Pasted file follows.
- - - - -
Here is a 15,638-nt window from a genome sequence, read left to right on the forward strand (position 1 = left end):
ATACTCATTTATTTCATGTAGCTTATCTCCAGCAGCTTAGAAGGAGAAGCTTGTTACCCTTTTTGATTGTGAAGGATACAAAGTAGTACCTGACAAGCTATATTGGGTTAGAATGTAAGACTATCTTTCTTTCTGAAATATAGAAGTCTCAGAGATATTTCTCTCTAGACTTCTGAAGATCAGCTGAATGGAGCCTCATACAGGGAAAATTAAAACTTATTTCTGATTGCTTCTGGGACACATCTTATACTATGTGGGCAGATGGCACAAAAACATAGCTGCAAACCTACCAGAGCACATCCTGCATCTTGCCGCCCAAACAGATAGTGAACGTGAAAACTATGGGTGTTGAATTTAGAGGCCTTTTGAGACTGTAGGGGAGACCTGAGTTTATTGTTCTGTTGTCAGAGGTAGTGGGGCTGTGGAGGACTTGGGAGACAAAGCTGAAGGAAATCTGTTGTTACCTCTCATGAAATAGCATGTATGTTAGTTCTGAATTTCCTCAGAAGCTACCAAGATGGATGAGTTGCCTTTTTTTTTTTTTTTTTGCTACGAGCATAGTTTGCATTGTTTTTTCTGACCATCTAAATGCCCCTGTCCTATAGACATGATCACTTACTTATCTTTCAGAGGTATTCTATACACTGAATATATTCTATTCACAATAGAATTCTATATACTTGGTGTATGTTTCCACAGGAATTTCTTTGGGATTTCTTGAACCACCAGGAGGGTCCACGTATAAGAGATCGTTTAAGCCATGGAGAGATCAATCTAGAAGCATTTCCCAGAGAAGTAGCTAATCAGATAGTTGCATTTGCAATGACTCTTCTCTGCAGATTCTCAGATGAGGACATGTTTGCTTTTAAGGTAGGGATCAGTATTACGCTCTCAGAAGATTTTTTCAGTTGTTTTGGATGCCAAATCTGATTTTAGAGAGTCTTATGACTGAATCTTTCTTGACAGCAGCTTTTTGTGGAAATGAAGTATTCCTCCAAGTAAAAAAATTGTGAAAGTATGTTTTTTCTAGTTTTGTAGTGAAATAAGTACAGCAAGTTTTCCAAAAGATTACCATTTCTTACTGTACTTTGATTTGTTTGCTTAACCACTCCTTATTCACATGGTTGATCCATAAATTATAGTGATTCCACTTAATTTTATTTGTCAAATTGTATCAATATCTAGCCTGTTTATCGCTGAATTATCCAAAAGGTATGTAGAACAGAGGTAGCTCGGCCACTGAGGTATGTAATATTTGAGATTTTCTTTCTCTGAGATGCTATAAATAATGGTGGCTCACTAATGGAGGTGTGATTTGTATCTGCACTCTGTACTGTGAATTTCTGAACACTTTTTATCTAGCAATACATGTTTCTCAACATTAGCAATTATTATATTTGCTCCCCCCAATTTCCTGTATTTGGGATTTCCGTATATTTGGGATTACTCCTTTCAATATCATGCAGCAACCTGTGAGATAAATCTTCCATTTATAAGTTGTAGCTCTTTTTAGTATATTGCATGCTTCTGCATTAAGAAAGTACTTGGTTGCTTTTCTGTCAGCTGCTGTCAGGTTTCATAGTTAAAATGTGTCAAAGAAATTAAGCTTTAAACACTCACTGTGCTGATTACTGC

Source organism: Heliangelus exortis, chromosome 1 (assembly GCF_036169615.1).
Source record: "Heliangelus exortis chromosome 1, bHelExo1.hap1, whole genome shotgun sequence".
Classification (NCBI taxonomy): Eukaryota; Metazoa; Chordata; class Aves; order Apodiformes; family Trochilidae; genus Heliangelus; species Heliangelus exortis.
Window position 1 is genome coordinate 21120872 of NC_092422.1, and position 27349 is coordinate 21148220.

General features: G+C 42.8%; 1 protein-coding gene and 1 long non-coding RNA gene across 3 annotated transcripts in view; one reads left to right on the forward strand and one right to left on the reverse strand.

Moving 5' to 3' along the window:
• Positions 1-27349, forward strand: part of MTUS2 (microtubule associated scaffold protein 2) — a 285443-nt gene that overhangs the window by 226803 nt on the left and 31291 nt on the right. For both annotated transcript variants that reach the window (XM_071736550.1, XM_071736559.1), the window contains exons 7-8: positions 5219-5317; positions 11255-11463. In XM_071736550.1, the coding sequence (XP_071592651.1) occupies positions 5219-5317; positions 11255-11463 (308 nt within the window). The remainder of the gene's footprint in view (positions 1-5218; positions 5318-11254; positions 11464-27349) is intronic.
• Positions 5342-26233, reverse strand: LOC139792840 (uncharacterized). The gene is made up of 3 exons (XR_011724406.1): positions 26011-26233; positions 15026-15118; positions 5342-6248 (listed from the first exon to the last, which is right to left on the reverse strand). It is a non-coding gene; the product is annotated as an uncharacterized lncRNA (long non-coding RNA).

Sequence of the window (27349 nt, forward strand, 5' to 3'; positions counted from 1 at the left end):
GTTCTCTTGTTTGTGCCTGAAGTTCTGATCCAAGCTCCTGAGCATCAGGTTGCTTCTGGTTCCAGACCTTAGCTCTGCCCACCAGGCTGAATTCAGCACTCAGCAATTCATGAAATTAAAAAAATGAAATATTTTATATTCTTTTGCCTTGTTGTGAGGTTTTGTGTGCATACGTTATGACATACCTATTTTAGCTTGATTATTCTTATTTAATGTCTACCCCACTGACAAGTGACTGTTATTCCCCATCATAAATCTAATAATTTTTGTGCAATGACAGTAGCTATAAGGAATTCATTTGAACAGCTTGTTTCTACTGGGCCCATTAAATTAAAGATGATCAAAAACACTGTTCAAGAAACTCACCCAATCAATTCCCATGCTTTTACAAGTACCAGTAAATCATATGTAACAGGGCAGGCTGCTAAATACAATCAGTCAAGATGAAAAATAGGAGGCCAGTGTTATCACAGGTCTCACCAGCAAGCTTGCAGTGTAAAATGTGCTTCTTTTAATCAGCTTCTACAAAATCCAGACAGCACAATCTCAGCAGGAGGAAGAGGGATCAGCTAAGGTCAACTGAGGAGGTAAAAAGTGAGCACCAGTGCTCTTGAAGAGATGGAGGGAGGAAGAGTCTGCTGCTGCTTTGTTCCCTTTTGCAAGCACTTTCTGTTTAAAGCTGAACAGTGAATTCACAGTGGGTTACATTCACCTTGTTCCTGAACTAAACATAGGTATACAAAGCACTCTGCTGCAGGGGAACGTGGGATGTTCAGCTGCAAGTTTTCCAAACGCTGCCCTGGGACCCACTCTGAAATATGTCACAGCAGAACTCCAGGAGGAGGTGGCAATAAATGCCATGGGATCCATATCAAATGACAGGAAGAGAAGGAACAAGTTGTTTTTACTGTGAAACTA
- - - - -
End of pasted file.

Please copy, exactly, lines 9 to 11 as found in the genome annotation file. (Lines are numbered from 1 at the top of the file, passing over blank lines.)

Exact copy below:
• Positions 1-27349, forward strand: part of MTUS2 (microtubule associated scaffold protein 2) — a 285443-nt gene that overhangs the window by 226803 nt on the left and 31291 nt on the right. For both annotated transcript variants that reach the window (XM_071736550.1, XM_071736559.1), the window contains exons 7-8: positions 5219-5317; positions 11255-11463. In XM_071736550.1, the coding sequence (XP_071592651.1) occupies positions 5219-5317; positions 11255-11463 (308 nt within the window). The remainder of the gene's footprint in view (positions 1-5218; positions 5318-11254; positions 11464-27349) is intronic.
• Positions 5342-26233, reverse strand: LOC139792840 (uncharacterized). The gene is made up of 3 exons (XR_011724406.1): positions 26011-26233; positions 15026-15118; positions 5342-6248 (listed from the first exon to the last, which is right to left on the reverse strand). It is a non-coding gene; the product is annotated as an uncharacterized lncRNA (long non-coding RNA).

Sequence of the window (27349 nt, forward strand, 5' to 3'; positions counted from 1 at the left end):